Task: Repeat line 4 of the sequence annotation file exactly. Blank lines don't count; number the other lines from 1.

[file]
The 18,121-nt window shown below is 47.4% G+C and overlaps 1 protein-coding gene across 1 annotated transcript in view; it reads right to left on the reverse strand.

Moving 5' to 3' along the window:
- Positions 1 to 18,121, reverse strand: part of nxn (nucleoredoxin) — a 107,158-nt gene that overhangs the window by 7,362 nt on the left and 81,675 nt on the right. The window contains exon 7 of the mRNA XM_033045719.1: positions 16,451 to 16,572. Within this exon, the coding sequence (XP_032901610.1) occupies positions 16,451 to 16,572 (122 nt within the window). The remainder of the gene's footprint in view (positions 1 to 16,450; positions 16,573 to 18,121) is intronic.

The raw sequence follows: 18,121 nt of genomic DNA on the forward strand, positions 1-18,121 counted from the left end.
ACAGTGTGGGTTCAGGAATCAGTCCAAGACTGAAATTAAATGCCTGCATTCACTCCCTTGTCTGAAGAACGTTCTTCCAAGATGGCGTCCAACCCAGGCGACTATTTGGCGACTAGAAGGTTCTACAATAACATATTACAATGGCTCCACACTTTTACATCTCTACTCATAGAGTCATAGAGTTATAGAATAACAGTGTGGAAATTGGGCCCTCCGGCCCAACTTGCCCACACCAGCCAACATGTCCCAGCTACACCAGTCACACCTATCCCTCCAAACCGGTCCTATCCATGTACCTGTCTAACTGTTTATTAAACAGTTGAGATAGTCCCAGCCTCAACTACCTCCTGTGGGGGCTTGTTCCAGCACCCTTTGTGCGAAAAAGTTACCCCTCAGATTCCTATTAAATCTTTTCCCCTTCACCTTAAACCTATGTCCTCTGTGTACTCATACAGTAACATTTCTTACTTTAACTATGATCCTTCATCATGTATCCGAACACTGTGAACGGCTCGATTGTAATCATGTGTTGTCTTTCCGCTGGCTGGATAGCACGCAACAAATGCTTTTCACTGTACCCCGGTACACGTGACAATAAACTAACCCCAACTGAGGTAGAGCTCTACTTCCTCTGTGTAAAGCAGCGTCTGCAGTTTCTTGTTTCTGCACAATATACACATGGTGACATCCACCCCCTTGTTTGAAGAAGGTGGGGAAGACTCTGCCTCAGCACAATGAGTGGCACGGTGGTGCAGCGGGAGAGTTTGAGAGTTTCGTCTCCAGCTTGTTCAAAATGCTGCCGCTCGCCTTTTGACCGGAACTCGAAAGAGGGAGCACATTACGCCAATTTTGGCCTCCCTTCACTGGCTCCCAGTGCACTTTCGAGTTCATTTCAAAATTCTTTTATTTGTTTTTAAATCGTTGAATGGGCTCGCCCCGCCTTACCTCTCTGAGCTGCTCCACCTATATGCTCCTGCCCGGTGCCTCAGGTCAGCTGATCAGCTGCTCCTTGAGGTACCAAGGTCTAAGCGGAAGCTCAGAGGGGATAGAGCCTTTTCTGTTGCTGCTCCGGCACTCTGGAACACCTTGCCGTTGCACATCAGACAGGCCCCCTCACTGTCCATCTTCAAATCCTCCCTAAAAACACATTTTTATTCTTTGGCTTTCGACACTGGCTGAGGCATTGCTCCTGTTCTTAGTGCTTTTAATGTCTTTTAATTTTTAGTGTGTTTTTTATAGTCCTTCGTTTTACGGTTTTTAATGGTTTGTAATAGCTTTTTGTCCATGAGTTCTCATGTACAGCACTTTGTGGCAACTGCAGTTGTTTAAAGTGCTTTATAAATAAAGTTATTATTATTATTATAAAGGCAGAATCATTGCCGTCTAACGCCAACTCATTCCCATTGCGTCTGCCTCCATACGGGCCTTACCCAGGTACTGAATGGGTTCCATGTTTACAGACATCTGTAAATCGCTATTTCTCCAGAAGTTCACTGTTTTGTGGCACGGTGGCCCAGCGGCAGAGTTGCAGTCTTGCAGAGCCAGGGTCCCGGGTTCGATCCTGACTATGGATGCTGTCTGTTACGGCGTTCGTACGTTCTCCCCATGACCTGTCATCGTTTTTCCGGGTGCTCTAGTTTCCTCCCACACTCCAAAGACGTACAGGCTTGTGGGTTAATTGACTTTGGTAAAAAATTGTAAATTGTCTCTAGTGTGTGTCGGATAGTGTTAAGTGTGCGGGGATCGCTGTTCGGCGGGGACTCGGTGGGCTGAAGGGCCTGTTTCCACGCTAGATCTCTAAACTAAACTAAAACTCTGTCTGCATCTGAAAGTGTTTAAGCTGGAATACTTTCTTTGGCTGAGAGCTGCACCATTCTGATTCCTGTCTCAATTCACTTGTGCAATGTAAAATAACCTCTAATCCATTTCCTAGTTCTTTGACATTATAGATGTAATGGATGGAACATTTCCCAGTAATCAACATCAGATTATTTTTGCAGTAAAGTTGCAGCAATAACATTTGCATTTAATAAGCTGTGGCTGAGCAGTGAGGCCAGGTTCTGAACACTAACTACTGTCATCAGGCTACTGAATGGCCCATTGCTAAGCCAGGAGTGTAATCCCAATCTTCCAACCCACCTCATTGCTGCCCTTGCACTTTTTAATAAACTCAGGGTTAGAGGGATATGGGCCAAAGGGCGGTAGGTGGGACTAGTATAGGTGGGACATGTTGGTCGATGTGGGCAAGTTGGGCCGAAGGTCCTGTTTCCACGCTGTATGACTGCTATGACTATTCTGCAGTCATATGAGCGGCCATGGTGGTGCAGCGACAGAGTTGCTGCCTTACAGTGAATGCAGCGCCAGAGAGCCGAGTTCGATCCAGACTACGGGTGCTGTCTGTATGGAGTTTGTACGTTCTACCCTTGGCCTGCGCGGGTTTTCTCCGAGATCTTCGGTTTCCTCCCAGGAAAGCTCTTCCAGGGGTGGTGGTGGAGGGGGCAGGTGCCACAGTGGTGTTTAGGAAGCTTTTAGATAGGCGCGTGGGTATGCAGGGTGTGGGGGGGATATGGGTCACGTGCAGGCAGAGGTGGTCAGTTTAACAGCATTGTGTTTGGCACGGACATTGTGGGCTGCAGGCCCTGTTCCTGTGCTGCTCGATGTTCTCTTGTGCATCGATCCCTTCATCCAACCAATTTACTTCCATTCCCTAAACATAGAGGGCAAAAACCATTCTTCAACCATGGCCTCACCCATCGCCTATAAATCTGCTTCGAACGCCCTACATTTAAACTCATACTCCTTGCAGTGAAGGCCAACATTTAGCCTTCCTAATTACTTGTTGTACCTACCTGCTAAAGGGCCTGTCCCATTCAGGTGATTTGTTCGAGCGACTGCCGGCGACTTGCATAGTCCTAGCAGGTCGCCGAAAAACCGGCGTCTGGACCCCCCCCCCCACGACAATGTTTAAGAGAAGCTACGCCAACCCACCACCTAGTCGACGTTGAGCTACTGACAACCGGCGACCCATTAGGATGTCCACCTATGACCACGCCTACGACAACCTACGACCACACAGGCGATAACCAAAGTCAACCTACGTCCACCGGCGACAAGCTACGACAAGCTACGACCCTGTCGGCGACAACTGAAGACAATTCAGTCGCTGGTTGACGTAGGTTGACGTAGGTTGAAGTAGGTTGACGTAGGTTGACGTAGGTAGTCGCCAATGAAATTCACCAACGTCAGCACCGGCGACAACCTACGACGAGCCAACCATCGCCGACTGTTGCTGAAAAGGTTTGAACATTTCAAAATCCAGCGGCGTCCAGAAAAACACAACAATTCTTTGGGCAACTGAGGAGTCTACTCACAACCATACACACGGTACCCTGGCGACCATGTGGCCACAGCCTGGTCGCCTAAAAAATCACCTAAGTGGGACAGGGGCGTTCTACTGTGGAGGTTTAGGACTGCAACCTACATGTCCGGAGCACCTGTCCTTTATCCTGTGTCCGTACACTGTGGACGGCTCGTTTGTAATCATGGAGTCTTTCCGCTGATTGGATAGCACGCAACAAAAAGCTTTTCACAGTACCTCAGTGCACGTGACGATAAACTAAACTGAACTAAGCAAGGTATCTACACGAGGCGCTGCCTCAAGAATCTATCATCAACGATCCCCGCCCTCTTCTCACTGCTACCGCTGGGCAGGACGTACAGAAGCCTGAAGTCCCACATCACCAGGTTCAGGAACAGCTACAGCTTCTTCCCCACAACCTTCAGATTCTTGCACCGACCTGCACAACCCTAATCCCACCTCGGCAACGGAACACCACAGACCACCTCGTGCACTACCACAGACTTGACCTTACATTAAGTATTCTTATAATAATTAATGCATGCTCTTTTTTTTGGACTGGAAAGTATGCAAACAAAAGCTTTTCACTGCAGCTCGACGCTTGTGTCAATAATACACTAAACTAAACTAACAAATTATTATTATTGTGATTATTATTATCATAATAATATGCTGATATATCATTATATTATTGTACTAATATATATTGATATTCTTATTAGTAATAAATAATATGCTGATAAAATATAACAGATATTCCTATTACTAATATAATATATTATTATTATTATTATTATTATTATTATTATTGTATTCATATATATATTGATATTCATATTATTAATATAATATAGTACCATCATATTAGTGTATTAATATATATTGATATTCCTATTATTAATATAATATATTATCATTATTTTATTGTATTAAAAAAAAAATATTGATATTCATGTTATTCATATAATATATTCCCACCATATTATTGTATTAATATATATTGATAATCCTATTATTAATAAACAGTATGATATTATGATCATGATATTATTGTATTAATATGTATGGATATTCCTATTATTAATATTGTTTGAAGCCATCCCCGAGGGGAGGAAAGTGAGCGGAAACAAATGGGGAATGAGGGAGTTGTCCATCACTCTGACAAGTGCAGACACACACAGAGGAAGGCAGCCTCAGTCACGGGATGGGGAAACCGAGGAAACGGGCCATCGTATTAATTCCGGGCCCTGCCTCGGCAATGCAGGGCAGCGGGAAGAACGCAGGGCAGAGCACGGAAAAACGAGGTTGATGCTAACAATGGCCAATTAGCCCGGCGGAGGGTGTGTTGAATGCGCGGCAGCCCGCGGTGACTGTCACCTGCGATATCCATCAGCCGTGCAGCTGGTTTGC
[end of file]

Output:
The raw sequence follows: 18,121 nt of genomic DNA on the forward strand, positions 1-18,121 counted from the left end.